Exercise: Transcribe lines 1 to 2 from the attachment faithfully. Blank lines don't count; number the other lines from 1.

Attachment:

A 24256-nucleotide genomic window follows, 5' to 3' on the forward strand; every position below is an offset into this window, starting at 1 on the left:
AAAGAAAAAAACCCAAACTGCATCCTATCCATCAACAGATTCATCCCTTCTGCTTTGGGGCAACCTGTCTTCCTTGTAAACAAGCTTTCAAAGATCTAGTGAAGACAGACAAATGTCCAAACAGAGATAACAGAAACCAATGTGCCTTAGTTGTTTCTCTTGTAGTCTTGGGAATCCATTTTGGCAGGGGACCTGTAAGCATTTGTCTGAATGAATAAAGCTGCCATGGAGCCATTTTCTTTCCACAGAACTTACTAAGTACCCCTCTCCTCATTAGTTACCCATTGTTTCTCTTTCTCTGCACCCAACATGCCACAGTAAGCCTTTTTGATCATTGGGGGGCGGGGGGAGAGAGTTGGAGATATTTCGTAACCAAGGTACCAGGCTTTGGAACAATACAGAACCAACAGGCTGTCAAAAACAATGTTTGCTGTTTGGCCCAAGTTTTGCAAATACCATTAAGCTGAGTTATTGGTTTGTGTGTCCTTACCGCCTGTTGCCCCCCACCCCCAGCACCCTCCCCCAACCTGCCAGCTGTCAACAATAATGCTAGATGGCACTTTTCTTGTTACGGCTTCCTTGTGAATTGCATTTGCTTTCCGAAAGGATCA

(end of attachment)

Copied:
A 24256-nucleotide genomic window follows, 5' to 3' on the forward strand; every position below is an offset into this window, starting at 1 on the left:
AAAGAAAAAAACCCAAACTGCATCCTATCCATCAACAGATTCATCCCTTCTGCTTTGGGGCAACCTGTCTTCCTTGTAAACAAGCTTTCAAAGATCTAGTGAAGACAGACAAATGTCCAAACAGAGATAACAGAAACCAATGTGCCTTAGTTGTTTCTCTTGTAGTCTTGGGAATCCATTTTGGCAGGGGACCTGTAAGCATTTGTCTGAATGAATAAAGCTGCCATGGAGCCATTTTCTTTCCACAGAACTTACTAAGTACCCCTCTCCTCATTAGTTACCCATTGTTTCTCTTTCTCTGCACCCAACATGCCACAGTAAGCCTTTTTGATCATTGGGGGGCGGGGGGAGAGAGTTGGAGATATTTCGTAACCAAGGTACCAGGCTTTGGAACAATACAGAACCAACAGGCTGTCAAAAACAATGTTTGCTGTTTGGCCCAAGTTTTGCAAATACCATTAAGCTGAGTTATTGGTTTGTGTGTCCTTACCGCCTGTTGCCCCCCACCCCCAGCACCCTCCCCCAACCTGCCAGCTGTCAACAATAATGCTAGATGGCACTTTTCTTGTTACGGCTTCCTTGTGAATTGCATTTGCTTTCCGAAAGGATCA